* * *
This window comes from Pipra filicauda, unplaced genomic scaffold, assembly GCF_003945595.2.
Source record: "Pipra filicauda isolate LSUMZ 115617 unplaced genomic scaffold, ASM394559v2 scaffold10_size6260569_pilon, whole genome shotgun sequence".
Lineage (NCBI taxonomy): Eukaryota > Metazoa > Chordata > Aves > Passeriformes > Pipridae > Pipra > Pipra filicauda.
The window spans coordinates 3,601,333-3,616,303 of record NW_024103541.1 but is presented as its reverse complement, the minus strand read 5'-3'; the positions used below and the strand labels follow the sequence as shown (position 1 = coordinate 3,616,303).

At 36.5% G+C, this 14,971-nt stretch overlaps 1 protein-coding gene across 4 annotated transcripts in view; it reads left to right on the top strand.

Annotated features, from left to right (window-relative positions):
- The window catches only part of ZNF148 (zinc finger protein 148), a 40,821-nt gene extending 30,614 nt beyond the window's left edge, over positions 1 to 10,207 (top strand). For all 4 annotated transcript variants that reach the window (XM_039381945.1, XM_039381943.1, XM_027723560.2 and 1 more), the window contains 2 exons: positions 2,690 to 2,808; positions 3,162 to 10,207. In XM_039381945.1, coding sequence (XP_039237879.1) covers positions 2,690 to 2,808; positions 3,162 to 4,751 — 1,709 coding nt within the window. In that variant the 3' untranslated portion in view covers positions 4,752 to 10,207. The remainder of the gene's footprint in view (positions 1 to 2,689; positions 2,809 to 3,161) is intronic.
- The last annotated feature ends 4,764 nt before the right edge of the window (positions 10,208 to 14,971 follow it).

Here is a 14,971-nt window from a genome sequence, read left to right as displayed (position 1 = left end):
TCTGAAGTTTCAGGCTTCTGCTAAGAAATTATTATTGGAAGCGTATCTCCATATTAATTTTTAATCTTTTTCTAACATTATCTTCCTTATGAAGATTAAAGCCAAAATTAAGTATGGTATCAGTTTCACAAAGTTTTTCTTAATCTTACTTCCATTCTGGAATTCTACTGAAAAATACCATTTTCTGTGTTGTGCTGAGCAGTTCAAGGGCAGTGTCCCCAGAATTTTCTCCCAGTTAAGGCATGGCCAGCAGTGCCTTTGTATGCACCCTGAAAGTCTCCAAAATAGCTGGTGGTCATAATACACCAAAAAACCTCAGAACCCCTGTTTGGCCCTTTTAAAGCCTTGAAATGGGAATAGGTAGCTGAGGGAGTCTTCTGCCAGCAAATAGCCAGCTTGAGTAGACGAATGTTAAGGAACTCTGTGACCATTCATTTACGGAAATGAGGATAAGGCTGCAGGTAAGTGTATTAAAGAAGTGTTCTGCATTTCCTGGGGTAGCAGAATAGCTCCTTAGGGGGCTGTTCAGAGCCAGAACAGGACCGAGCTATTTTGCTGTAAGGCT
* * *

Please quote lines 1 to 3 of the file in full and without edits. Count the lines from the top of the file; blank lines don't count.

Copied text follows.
This window comes from Pipra filicauda, unplaced genomic scaffold, assembly GCF_003945595.2.
Source record: "Pipra filicauda isolate LSUMZ 115617 unplaced genomic scaffold, ASM394559v2 scaffold10_size6260569_pilon, whole genome shotgun sequence".
Lineage (NCBI taxonomy): Eukaryota > Metazoa > Chordata > Aves > Passeriformes > Pipridae > Pipra > Pipra filicauda.